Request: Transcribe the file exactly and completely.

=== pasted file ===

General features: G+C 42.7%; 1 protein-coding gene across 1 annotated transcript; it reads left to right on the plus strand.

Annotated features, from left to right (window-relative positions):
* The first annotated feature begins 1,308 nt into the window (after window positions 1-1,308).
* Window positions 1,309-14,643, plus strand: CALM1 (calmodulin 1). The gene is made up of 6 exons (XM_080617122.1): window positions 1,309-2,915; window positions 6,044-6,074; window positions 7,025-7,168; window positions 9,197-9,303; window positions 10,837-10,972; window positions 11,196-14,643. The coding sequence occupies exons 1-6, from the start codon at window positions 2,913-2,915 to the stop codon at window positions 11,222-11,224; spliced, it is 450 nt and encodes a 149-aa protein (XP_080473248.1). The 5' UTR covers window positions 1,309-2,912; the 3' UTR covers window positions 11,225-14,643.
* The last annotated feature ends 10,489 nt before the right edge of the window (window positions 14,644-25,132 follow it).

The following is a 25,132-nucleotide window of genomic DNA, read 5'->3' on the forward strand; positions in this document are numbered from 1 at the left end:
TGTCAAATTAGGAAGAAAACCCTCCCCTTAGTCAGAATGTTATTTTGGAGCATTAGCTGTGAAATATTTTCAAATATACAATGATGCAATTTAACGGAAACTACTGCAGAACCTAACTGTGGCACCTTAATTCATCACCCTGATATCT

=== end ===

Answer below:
General features: G+C 42.7%; 1 protein-coding gene across 1 annotated transcript; it reads left to right on the plus strand.

Annotated features, from left to right (window-relative positions):
* The first annotated feature begins 1,308 nt into the window (after window positions 1-1,308).
* Window positions 1,309-14,643, plus strand: CALM1 (calmodulin 1). The gene is made up of 6 exons (XM_080617122.1): window positions 1,309-2,915; window positions 6,044-6,074; window positions 7,025-7,168; window positions 9,197-9,303; window positions 10,837-10,972; window positions 11,196-14,643. The coding sequence occupies exons 1-6, from the start codon at window positions 2,913-2,915 to the stop codon at window positions 11,222-11,224; spliced, it is 450 nt and encodes a 149-aa protein (XP_080473248.1). The 5' UTR covers window positions 1,309-2,912; the 3' UTR covers window positions 11,225-14,643.
* The last annotated feature ends 10,489 nt before the right edge of the window (window positions 14,644-25,132 follow it).

The following is a 25,132-nucleotide window of genomic DNA, read 5'->3' on the forward strand; positions in this document are numbered from 1 at the left end:
TGTCAAATTAGGAAGAAAACCCTCCCCTTAGTCAGAATGTTATTTTGGAGCATTAGCTGTGAAATATTTTCAAATATACAATGATGCAATTTAACGGAAACTACTGCAGAACCTAACTGTGGCACCTTAATTCATCACCCTGATATCT